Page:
Do high-profile footballers help sell cars?

Composite of high profile footballers in a variety of cars.
Image caption Footballers are known for their love of cars, but this is not necessarily a good thing for the brands.

Cars and footballers. Footballers and cars. They go together like grass and goalposts - or so you may assume.

It is a common belief that footballers want cars, and car manufacturers want to shine in their publicity.

But for some elite car brands, this can be a hard line to tread.

Now Nissan - in what it says is an environmentally-minded effort - is providing 11 electric cars to Forest Green Rovers, in a bid to slash the club's carbon emissions.

This is all a far cry from the reputation of a football training ground car park full of exotic sports cars and 4x4s.

Audi UK currently has a sponsorship agreement with Chelsea Football Club, but the company said this did not incorporate a formal car placement programme.

One active player, however, currently does have the use of an Audi, but a spokesman for the brand declined to discuss the terms of that placement.

He added: "Associating the Audi brand and its cars with the sporting elite in the eyes of a multitude of fans brings benefits in terms of exposure and cut-through which of course can't be underestimated.

"We highly value our relationship with Chelsea just as our sister companies in Spain, Italy and Germany do theirs with Real Madrid, FC Barcelona, AC Milan and Bayern Munich."

'Offences and excess'

In 2011 England and Manchester United star Wayne Rooney was invited to help launch the multi-million pound Bristol Audi centre - during which he gave short interviews about his love of the Audi R8 supercar.

But motoring journalist Matt Joy said: "Publicly the more exclusive manufactures aren't often open about associations with footballers - there's a catalogue of driving offences and excess that goes with them.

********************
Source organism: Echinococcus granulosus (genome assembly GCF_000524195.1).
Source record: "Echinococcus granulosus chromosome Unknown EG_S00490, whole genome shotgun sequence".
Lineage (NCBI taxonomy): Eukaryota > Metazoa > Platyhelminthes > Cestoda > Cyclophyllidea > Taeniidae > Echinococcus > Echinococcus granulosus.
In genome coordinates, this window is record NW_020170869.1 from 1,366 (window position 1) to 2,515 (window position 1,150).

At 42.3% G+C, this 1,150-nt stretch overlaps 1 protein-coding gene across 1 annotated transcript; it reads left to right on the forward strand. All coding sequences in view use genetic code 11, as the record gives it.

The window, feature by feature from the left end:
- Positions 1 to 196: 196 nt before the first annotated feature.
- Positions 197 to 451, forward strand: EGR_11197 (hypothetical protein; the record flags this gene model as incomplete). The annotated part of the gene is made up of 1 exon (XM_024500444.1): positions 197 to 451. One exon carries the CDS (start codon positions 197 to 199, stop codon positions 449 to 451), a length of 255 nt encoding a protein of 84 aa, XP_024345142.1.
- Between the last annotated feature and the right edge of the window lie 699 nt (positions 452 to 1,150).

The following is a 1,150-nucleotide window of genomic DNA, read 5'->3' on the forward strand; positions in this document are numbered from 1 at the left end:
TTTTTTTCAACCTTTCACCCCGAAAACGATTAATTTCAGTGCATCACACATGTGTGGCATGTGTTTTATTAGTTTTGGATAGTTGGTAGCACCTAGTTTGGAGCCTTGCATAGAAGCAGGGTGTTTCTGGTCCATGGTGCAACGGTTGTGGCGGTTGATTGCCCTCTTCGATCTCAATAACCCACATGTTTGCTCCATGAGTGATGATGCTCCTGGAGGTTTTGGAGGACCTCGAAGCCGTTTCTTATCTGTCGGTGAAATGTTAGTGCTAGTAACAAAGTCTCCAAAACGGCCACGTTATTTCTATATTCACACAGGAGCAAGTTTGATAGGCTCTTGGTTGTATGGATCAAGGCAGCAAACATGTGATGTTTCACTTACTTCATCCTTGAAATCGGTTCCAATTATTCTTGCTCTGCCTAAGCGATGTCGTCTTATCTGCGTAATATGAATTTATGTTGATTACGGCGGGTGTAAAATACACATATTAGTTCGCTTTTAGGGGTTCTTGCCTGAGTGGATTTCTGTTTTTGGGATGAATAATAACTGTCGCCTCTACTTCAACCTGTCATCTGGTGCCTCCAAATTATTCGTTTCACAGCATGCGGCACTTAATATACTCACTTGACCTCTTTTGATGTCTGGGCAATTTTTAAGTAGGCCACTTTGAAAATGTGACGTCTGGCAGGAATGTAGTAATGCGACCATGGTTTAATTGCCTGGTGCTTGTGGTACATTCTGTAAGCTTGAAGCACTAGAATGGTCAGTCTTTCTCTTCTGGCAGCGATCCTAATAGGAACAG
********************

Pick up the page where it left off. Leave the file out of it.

"But the reality is they are amongst their best customers, often spending a great deal on options and personalisation and with the sport's biggest names often making headlines, it's always better to have them snapped getting out of your car than a rival's."

Image caption Cristiano Ronaldo's Ferrari was written off near Manchester Airport in 2009

Highlighting the down side of such an association, motoring writer Zog Ziegler added: "A friend of mine, who used to be a head of PR for Ferrari in the UK, said the office would collectively wince if any Man Utd player bought a Ferrari.

"'The customer is the customer' was the line - but they thought it did their image no good.

"Bentleys used to be driven by gentleman. Now it's driven by new money, comedians and footballers, also known as oik'ballers.

"It might sell cars, but sometimes to the wrong market."

And the manufacturers themselves are mostly unwilling to comment on their relationship with high-profile footballers.

A spokesman for Ferrari said: "Ferrari does not have any sponsorship deals or such arrangements with any footballers or other sports stars or celebrities.

"We also do not ask our clients to represent our brand, nor do we put our clients forward for media activity.

"All we can say is that footballers, celebrities and other high-profile people who are buying our cars are doing so because they want to be a Ferrari owner, not because the brand has any relationship of a promotional nature."

Aston Martin also said it did not offer sponsorship deals, while Jaguar Land Rover declined to comment and BMW was not available for comment.


But all of this has not put off Nissan teaming up with Blue Square Bet Premier league football club Forest Green Rovers.

One of the biggest environmental impacts from football and other professional sports is the carbon emissions from travelling, for both athletes and supporters.

Nissan said they were working with the Gloucestershire club - owned by green energy tycoon, Vince Dale - because of their eco credentials.

Image caption Forest Green Rovers players commute in electric cars from Birmingham, the Home Counties and across the West Country

The stadium is powered by solar panels and wind power, while matches are played on a pitch trimmed by a solar-powered robot lawnmower - the "Mowbot".

The manufacturer has initially supplied the cars on loan for a trial period until the end of the year.

Mr Dale, who runs green electricity company Ecotricity, said the move could cut emissions by 80%.

"We worked out that each week our playing squad could cover almost 10,000 miles travelling to and from training in Gloucestershire," he said.

"Over the course of a season that adds up to almost 430,000 miles and generates more than 135,000kg of CO2."

Forest Green manager David Hockaday, got his electric car four weeks ago. But do his players rib him about his new wheels?

"Straight away I've had players coming up to me asking: 'Gaffer when do I get one?' That says it all," he said.

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